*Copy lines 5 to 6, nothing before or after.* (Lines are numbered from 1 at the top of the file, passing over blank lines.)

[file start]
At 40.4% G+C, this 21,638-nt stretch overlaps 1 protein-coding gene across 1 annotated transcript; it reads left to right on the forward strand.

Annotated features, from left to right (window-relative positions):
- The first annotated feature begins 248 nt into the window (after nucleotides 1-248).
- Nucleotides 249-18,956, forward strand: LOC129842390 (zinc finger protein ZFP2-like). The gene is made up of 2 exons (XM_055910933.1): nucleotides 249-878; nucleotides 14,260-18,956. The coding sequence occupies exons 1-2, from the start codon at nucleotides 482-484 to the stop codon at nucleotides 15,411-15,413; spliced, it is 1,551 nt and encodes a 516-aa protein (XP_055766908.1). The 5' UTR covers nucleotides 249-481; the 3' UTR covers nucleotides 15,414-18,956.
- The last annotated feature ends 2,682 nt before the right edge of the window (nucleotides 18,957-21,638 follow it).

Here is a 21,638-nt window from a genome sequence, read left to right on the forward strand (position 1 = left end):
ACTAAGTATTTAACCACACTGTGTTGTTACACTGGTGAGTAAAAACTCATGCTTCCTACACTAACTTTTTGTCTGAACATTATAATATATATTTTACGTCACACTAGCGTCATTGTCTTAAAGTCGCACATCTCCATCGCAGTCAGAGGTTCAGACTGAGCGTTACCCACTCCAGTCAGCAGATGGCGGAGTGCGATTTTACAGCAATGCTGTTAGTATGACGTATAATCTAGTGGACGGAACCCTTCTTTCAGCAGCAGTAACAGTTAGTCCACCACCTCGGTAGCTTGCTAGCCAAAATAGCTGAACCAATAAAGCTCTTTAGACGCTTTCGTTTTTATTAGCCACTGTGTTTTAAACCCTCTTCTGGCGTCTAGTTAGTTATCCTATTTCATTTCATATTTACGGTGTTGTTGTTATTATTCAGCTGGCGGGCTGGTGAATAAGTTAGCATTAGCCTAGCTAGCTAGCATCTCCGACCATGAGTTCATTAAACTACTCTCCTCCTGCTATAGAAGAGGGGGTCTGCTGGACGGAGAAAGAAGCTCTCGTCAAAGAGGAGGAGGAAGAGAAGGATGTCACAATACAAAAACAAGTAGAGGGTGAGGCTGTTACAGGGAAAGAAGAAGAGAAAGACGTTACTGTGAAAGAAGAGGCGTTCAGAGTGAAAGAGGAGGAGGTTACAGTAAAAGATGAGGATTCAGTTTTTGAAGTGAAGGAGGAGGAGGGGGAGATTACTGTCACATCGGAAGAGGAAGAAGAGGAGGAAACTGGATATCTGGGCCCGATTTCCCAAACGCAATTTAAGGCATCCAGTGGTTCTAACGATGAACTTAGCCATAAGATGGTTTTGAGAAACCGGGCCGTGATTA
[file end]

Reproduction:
- The last annotated feature ends 2,682 nt before the right edge of the window (nucleotides 18,957-21,638 follow it).

Here is a 21,638-nt window from a genome sequence, read left to right on the forward strand (position 1 = left end):